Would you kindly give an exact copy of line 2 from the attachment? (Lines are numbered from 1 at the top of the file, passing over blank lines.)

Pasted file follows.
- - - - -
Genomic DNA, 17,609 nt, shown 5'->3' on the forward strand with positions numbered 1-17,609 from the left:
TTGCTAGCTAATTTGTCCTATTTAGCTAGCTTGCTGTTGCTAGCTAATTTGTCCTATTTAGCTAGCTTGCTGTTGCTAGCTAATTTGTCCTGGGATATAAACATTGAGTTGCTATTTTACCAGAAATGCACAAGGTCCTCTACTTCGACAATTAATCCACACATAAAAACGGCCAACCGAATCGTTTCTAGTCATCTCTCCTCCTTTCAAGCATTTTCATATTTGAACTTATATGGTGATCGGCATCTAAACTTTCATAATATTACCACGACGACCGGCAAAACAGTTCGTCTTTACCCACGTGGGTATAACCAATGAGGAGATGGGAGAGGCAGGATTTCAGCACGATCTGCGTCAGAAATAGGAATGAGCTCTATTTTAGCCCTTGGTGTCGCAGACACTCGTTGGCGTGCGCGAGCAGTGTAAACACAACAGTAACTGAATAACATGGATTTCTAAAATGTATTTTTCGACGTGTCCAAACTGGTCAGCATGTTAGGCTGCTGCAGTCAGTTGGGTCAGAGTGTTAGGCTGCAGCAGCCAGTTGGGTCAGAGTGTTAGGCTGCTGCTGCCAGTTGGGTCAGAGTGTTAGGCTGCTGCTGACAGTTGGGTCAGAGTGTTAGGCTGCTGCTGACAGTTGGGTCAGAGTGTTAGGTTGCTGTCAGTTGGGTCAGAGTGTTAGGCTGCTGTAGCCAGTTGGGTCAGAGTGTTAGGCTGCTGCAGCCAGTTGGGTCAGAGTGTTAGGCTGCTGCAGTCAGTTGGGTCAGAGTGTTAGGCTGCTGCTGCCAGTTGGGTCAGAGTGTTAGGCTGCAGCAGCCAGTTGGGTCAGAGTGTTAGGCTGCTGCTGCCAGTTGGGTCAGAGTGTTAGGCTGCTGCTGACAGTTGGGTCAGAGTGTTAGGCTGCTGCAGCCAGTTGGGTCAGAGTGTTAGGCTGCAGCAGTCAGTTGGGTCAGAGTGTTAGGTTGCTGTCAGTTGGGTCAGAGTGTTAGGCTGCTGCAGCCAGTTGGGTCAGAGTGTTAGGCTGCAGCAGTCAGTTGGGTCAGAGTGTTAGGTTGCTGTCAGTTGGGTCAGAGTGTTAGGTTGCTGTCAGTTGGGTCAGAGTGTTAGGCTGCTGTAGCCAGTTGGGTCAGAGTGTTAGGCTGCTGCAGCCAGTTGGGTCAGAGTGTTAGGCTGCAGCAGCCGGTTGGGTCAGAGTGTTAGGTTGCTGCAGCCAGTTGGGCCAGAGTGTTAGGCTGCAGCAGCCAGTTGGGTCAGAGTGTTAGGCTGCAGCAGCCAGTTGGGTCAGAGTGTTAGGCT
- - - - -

TTGCTAGCTAATTTGTCCTATTTAGCTAGCTTGCTGTTGCTAGCTAATTTGTCCTATTTAGCTAGCTTGCTGTTGCTAGCTAATTTGTCCTGGGATATAAACATTGAGTTGCTATTTTACCAGAAATGCACAAGGTCCTCTACTTCGACAATTAATCCACACATAAAAACGGCCAACCGAATCGTTTCTAGTCATCTCTCCTCCTTTCAAGCATTTTCATATTTGAACTTATATGGTGATCGGCATCTAAACTTTCATAATATTACCACGACGACCGGCAAAACAGTTCGTCTTTACCCACGTGGGTATAACCAATGAGGAGATGGGAGAGGCAGGATTTCAGCACGATCTGCGTCAGAAATAGGAATGAGCTCTATTTTAGCCCTTGGTGTCGCAGACACTCGTTGGCGTGCGCGAGCAGTGTAAACACAACAGTAACTGAATAACATGGATTTCTAAAATGTATTTTTCGACGTGTCCAAACTGGTCAGCATGTTAGGCTGCTGCAGTCAGTTGGGTCAGAGTGTTAGGCTGCAGCAGCCAGTTGGGTCAGAGTGTTAGGCTGCTGCTGCCAGTTGGGTCAGAGTGTTAGGCTGCTGCTGACAGTTGGGTCAGAGTGTTAGGCTGCTGCTGACAGTTGGGTCAGAGTGTTAGGTTGCTGTCAGTTGGGTCAGAGTGTTAGGCTGCTGTAGCCAGTTGGGTCAGAGTGTTAGGCTGCTGCAGCCAGTTGGGTCAGAGTGTTAGGCTGCTGCAGTCAGTTGGGTCAGAGTGTTAGGCTGCTGCTGCCAGTTGGGTCAGAGTGTTAGGCTGCAGCAGCCAGTTGGGTCAGAGTGTTAGGCTGCTGCTGCCAGTTGGGTCAGAGTGTTAGGCTGCTGCTGACAGTTGGGTCAGAGTGTTAGGCTGCTGCAGCCAGTTGGGTCAGAGTGTTAGGCTGCAGCAGTCAGTTGGGTCAGAGTGTTAGGTTGCTGTCAGTTGGGTCAGAGTGTTAGGCTGCTGCAGCCAGTTGGGTCAGAGTGTTAGGCTGCAGCAGTCAGTTGGGTCAGAGTGTTAGGTTGCTGTCAGTTGGGTCAGAGTGTTAGGTTGCTGTCAGTTGGGTCAGAGTGTTAGGCTGCTGTAGCCAGTTGGGTCAGAGTGTTAGGCTGCTGCAGCCAGTTGGGTCAGAGTGTTAGGCTGCAGCAGCCGGTTGGGTCAGAGTGTTAGGTTGCTGCAGCCAGTTGGGCCAGAGTGTTAGGCTGCAGCAGCCAGTTGGGTCAGAGTGTTAGGCTGCAGCAGCCAGTTGGGTCAGAGTGTTAGGCT